Bristol plays host to some first-class record fairs, not least the one held four times a year over four floors at Colston Hall – the largest in the South West.
5. Go further afield
Bath is only around 15 miles away, with a few excellent record shops of its own, while a pitstop en route at Keynsham’s Longwell Records will be well worth your while.
8. Payback Records
Next, a quick stride down Park Street, to the city centre and St Nicholas Market. Payback, which started in 1998, earns its reputation as a reggae specialist, but I find plenty of other good stuff, too. Like other retailers I’ve spoken to, I’m told it’s people my age who are contributing the most to this vinyl boom.
“If I put a decent Fleetwood Mac or Led Zeppelin disc out now, it will be gone in a morning,” says owner Paul Craine. “It didn’t used to be like that.” He also thinks it’s getting harder to source really interesting stock. “It can be that shops are seen as the places people bring stuff they can’t shift online,” he says.
There’s little evidence of that, though, in his racks and my prize find is a great boxset of The Dance Decade 1973-1983 from the Street Sounds label. At £40, it’s something I have hoped to find for a while – with Hues Corporation, Freeez and Sugarhill Gang tracks amongst many others on an epic 28 sides of vinyl, it’s a party in a box. Payback also accepts Bristol Pounds – a local barter scheme that speaks volumes about the city’s sense of community. Everyone is so friendly! It seems light years from London.
9. Face The Dawn Records
Clustered in another corner of the market, I find the first of three record shops within a stone’s throw of each other. Weighed down by my purchases, I’m almost disappointed to discover this is another well-stocked gem. Thinking practically, I focus on the generous 7″ racks.
I pick up a handful of choice finds, including one of the things I love about crate digging: the record you’ve never heard of that you buy because it may just be The Best Thing Ever. Who can say what happened with Cowboys International, a Virgin signing from 1979, after this sole release from 1980? A look at Discogs on my phone tells me Today Today is power pop and features an uncredited Marco Pirroni. Good enough for me.
10. The Rock Shop
With a clear bias towards punk, rock and new wave, this eclectic store actually carries a wide range of other memorabilia with its vinyl. Owner Ziggy tells me the records started as a sideline because he was a big collector and needed somewhere to offload them. After divorcing, he was able to pursue his passion properly and set up this multi-faceted music business.
The next plan is to set up a rock café somewhere and, on my visit, he’s going through a stack of old NME and Kerrang! editions to source some cuttings to decorate the walls. I pick up a copy of The Stranglers’ cover of All Day And All Of The Night on 7″ and go to pay. Ziggy passes over a couple of free CDs for me to review when I tell him that I write for magazines. “No expectation,” he tells me and, I have to admit, Criminal Mind and The Dukes Of Bordello don’t strike me as typical of my taste, but I promise to give them a listen.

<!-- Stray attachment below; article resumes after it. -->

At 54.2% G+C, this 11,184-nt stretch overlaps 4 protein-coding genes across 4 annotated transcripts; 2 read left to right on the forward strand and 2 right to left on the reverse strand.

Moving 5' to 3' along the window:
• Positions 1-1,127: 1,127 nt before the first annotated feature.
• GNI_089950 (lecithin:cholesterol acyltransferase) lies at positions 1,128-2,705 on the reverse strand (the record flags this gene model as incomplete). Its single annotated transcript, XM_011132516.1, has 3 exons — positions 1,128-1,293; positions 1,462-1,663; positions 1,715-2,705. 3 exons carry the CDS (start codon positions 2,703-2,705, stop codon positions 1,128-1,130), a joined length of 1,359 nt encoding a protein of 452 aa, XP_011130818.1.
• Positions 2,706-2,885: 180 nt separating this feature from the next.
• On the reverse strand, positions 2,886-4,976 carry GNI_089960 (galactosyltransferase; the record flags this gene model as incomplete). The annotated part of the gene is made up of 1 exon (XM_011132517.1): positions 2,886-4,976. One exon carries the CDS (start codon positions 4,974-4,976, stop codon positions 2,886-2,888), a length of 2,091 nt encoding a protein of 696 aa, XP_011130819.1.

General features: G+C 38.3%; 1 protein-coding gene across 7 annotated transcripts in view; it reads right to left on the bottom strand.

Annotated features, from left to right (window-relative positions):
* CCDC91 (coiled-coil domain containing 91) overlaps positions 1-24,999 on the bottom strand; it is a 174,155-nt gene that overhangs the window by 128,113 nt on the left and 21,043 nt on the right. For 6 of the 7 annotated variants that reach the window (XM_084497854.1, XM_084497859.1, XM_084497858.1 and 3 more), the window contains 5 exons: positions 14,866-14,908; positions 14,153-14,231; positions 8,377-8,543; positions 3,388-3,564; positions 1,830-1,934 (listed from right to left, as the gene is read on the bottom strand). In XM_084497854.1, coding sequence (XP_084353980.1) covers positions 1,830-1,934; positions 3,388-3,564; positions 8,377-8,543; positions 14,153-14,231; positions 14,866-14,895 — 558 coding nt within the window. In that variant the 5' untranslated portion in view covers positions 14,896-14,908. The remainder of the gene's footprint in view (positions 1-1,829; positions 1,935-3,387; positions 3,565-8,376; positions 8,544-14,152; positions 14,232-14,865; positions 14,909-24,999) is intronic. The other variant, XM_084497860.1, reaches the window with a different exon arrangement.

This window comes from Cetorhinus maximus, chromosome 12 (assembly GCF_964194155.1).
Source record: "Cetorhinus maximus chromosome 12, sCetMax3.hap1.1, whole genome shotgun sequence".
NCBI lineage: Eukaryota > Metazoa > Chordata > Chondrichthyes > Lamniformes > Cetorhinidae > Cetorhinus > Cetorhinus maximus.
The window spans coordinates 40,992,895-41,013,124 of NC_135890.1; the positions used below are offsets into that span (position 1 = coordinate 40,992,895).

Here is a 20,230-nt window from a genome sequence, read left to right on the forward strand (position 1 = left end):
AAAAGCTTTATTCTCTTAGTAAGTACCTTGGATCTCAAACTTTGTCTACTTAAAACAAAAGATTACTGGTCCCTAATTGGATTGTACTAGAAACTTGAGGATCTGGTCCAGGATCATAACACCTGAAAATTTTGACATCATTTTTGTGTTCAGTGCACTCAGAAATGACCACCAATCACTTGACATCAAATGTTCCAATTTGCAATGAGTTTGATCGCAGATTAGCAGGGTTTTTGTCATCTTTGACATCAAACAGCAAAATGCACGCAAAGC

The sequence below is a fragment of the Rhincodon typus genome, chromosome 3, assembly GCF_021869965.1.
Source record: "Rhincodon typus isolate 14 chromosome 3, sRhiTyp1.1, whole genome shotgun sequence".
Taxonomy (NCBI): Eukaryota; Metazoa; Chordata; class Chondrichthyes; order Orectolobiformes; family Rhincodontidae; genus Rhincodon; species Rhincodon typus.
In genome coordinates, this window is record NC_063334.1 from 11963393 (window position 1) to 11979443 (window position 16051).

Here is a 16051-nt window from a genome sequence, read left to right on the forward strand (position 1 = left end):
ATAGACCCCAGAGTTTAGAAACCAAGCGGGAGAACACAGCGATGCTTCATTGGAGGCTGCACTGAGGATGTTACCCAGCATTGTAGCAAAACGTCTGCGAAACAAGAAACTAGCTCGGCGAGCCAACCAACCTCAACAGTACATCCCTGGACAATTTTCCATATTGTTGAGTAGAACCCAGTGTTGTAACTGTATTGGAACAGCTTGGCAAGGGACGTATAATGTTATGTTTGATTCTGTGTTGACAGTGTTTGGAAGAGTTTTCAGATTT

Yet again, I’m struck by how warm the welcome is. It’s a cliché, but record-shop staff can struggle to make eye contact sometimes, let alone conversation. Not in Bristol, though… it may be the sunshine, but it seems like everyone’s on happy pills.
11. Wanted Records
Now, John Stapleton, who runs Wanted, is a man who clearly knows his stuff. The sign on the door makes a borderline chilly declaration – Chris De Burgh records are not needed – but the welcome’s as friendly here as elsewhere and I’m certain if the Irish singer came knocking with a collection of his material, John would be obliging enough.
In truth, John knows it’s because some records still won’t sell – despite the upturn – and while I’m there, a punter turns up with boxes of largely dross to try to offload. This is a real collector’s store with everything in great condition, but prices are fair. John makes a conscious effort not to sell the best stock online and it explains why, after nearly eight years, it’s one of the Bristol stores with the best reputation.
I pick up very nice editions of David Bowie’s Let’s Dance and Never Let Me Down albums. One a classic, of course; the other rather less so, but you’ll have guessed by now that the 1980s really do it for me. John’s a big collector, too, with a particular interest in 1960s singles, acid folk and British jazz. We spend some time discussing other shops across the UK and it’s clear John’s been to most of them, which prompts me to head off again. Grabbing a cab, I notice the Saturday market also has a guy with a large vinyl stall. I just don’t have time to linger…
12. Friendly Records
It’s the last whistle-stop visit of the day and is based in the south of the city, on Bedminster’s cool North Street. Alongside T-shirts, accessories and turntables for sale, there’s a good range of new and used vinyl. Tom Friend, who runs the store, buys stock, and hosts in-store sessions. It’s an attractive-looking venue and I’m pleased to find some nice tote bags branded by the store that will come in handy now my plastic bags are splitting and the flight case I’m wheeling around is full. I’m out of time and almost out of cash, so I reluctantly leave without a single record, promising to come back when I haven’t got a train to catch and a cashpoint allowance that’s dried up.
Bristol has defeated me with its incredible range of shops and stock. I didn’t even get to HMV or Fopp, or Longwell Records in Keynsham, and then there’s Resolution Records in nearby Bath. I had no luck with The Cure, but could just as easily have missed a copy or failed to ask if one was lurking in a stockroom.
I loved my trip crate digging to Brighton, but I’m wondering if Bristol is now the UK’s record-shopping city to beat…